12 things to know before investing

Man's finger pointing at investment graph

Investment markets are not for the faint-hearted and, being volatile in nature, often requires investors to have nerves of steel especially in turbulent times. Before starting out your investment journey, it’s best to know what you could be in for. Here’s what to consider:

  1. Starting can be the hardest part

Those setting out their careers often find it difficult to visualise a retirement that could be 40 or more years away and, as a result, decide to delay funding for their retirement until later in life. It’s difficult to find motivation to save for such a distant goal especially on an entry-level income with competing priorities in the here and now. Many attest to feeling overwhelmed by the investment choices available, unsure how to start their investment journey and discomfited at the thought of seeking professional finance advice. While a combination of these factors may make it difficult to begin your investment journey, keep in mind that many service provider now provide minimum investment contributions of R500 per month which, together with online platform functionality, make it easy for first-time investors to begin their journey.

  1. Compound interest is powerful

Compound interest, or compounding interest, is interest calculated on the initial principal including all the accumulated interest – thereby creating a snowballing effect when it comes to accumulating wealth. Because of the power of compound interest, even an average saver can amass sizeable wealth over time. To make compound interest work for you, you will need some money to invest, an investment return that beats inflation, and time. Once you start investing (even if it’s a relatively small amount) you will continue to earn interest on your interest as time goes by – making time the most important part of the compounding equation.

  1. Delay creates a lost opportunity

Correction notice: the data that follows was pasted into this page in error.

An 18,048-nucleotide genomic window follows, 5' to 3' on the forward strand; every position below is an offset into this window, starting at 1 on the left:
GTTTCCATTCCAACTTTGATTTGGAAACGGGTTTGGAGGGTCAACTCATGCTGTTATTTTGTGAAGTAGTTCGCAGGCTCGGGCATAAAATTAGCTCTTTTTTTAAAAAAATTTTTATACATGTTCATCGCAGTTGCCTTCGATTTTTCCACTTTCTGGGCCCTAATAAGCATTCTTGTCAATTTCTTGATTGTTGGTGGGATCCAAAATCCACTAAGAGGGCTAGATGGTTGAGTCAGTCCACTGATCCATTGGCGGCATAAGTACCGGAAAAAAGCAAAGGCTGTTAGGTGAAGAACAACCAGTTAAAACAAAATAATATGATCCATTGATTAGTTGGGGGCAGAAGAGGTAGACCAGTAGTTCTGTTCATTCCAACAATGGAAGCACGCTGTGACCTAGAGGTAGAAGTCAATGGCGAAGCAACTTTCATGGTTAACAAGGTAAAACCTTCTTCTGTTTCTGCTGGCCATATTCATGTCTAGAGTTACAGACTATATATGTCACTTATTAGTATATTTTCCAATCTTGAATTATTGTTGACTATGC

Money has a time value meaning that the sooner you invest, the more time your money has to grow and generate investment returns. The longer you delay getting into the markets, the more you miss out on compounding returns – and you can never get this time back. Further, keep in mind that inflation erodes the value of cash over time and reduces its purchasing power in real terms. As such, the longer your money remains uninvested, the more it is at risk of losing value to inflation. In a nutshell, the longer you delay your investment journey, the longer it will take to reach your goals – and if you’re not sure of your goals, start anyway. Remember, no decision is a decision in itself.

  1. Having a game plan can help you stay the course

Research is clear that you’re more likely to stick to your investment strategy if you have a game plan in place, although it’s important to ensure that your investment strategy is aligned with your goals. For instance, putting money away each month to save for a deposit on a house in the medium-term will necessitate a different strategy than if saving towards retirement. Remember, investment goals need to be measurable, rational and in line with your lifestyle objectives while at the same time taking into account your personal propensity for risk, the returns you need in order to achieve your goals, and the length of time you intend investing for. 

  1. Don’t look to time the markets

Trying to time the stock markets is a bit like jumping shopping aisles to find the shortest queue – only to get stuck at the till with the slowest teller whose with a faulty scanner. The reality of investment market performance shows that between 80% and 90% of all the returns realised on the stock exchange occur between 2% and 7% of the time. This means if you’re out of the market when stocks start to perform, your portfolio is destined for under-performance. Nobel laureate William Sharpe’s research found that market timers must be right an incredible 82% of the time just to match the returns realised by buy-and-hold investors, so avoid timing the markets and stay committed to time in the markets.

  1. Tax is inevitable

As an investor, you will want to save in the most tax-efficient manner by minimising the tax payable and maximising your tax benefits. Different tax structures apply to different investments and it is important to understand the tax implications of an investment before implementing. For instance, tax-free savings account premiums are not tax deductible, but the interest earned on the investment is tax exempt. On the other hand, premiums towards a retirement annuity are tax deductible subject to certain limits. While no tax is paid on the capital growth or income in an RA and no CGT is paid on disposal, tax does apply to any lump sums taken as a withdrawal or at retirement. Tax is payable on income generated from a unit trust investment and if you dispose of underlying shares you may be liable for CGT.